Columbus and the legacy of 1492; A review

I am reading Kirkpatrick Sales‘ ‘Christopher Columbus and the Conquest of Paradise’ at the moment. This could be called a ‘revisionist’ interpretation of the the famous 1492 voyage of discovery of the Caribbean (and subsequently of the Americas) by Columbus. Its revisionist because the author writes about the ecological destruction of the Caribbean islands, the effect it had on the native Tainos, who were initially praised by Columbus as of being a peaceful race and who later became chastised and murdered in their thousands, and the fundamental effect of an New World being ravaged and destroyed by an Old World, all dating from the last decade of the fifteenth century. Essentially, Modern America is the product of Late Medieval European Civilisation and, more importantly, of a deformed and twisted religion which transplanted a belief of nature being all good and respected into something that should be feared and treated only for the benefit of humankind; a mechanistic, materialist self-serving outlook rather than a natural one. Nature should serve humankind and be treated indiscriminately and as Marx said “Man opposes himself to nature….in order to appropriate nature’s products”.

This resulted in the ecological misuse, which even Columbus noted on his third voyage so soon after the initial discovery (1498/9), of the native habitat of Cuba whereby the forests were cut down and the land laid to waste from the attempted transplanting of European plants and animals and the building of forts and towns (to protect themselves from the, umm, ‘peaceful’ natives). The effect from this and not only this but also the introduction of European disease would be catastrophic to the indigenous natives and their eco-system, which saw the eventual extinction of both the Tainos and much indigenous habitat and animals, of which none of it was recorded by Columbus or his protégées. What is worse is that this was no innocent voyage of ‘discovery’ or an adventuring voyage to discover new lands just for the ‘purpose’ of discovery, but rather a voyage based around the discovery of new lands for the purpose of exploitation and increase in material wealth; an early case of classic colonialism with the sole intent of the pursuit of the magic word of ‘Gold’. “Gold is most excellent”, wrote Columbus “and whoever has it may do as he wishes in the world”. This, and this only argues Sale, was the overriding factor of this period of discovery. The discovery of gold (which took till 1499 to find a good source) would later make Spain a strong power in Europe (but would later stunt its capitalist development).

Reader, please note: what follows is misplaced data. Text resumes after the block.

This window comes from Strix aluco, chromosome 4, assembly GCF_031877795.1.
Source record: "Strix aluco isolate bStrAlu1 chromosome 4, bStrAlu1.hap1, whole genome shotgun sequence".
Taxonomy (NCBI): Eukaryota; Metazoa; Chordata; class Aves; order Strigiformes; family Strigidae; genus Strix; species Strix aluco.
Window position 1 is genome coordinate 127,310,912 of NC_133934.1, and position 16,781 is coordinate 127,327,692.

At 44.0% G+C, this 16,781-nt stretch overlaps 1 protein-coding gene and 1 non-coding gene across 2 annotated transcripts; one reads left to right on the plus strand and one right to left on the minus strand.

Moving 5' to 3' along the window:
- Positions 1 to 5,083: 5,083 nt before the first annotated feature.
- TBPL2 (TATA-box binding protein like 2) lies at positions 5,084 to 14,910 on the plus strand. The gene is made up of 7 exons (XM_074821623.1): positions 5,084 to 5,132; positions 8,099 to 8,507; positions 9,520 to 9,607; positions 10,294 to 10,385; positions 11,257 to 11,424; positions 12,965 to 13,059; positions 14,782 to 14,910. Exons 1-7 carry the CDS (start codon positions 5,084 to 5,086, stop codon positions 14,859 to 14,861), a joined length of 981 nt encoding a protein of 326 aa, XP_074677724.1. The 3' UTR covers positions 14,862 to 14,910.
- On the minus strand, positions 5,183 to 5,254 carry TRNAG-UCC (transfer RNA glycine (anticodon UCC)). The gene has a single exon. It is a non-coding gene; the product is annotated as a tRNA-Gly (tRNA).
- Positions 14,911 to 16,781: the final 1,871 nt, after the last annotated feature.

I remember in 1992 that there were a lot of activities surrounding the celebrations of the 500th year since the discovery of the ‘New World’. This also was a time in my life that I was beginning to become interested in politics so I do remember it well. All the celebrations though were primarily geared towards a celebration of Columbus, rather than any critique of his legacy, or at least any alternative visions of the, in all effect, rape and despoliation of ‘paradise’ and the eventual transplantation of European culture which lead to slavery and severe exploitation of man and nature. It’s an interesting read, and extremely well written and researched.